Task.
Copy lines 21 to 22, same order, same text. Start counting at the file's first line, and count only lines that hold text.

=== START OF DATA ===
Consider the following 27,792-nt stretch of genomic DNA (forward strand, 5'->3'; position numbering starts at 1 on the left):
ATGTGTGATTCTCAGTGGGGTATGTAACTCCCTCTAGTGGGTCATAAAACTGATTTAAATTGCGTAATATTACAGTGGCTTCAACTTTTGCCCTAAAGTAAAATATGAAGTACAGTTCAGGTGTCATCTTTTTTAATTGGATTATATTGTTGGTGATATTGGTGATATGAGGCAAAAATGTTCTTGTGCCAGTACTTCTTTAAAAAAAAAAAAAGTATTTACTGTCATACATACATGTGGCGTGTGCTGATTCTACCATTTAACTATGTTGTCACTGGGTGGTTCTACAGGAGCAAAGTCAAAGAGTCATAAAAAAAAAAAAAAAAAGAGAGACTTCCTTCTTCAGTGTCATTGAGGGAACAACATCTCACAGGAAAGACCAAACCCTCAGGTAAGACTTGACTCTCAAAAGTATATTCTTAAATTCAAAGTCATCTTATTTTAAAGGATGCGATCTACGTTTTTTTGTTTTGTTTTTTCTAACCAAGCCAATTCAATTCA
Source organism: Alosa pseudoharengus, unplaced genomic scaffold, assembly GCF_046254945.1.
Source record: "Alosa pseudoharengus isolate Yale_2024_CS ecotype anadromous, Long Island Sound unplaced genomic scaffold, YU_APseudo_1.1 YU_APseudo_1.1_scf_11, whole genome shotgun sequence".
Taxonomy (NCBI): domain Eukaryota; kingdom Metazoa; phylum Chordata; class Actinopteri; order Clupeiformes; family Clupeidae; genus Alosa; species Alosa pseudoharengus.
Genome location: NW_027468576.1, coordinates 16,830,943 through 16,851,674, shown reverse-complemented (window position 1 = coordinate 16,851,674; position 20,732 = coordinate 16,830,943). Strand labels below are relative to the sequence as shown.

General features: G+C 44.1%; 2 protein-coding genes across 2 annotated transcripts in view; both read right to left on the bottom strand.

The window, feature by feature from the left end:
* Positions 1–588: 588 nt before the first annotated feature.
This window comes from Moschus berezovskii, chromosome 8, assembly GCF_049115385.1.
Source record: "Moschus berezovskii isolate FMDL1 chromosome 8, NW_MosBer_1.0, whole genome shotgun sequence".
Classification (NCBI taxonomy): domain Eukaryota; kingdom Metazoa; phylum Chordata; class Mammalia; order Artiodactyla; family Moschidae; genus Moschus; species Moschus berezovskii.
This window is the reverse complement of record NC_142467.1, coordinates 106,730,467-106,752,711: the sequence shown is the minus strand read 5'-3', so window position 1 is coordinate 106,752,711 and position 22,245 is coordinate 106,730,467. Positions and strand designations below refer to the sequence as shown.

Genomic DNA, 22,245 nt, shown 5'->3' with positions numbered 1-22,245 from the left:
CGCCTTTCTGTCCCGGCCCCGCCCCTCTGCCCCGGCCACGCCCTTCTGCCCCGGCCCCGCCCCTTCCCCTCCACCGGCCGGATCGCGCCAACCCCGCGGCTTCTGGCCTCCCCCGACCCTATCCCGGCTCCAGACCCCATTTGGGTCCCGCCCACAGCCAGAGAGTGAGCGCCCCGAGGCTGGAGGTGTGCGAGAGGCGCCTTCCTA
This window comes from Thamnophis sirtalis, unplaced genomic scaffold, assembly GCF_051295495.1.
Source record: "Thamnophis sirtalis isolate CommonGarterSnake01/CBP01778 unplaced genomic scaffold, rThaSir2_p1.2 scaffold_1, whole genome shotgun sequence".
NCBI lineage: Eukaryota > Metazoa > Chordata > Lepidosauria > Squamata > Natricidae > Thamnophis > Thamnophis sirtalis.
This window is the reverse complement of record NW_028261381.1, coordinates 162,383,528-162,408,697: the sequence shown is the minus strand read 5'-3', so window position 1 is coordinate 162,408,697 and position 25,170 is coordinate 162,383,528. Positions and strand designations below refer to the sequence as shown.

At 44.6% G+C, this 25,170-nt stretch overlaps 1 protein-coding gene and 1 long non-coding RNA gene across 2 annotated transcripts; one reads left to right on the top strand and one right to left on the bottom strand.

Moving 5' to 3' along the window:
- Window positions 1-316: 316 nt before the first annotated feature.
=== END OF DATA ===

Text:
Moving 5' to 3' along the window:
- Window positions 1-316: 316 nt before the first annotated feature.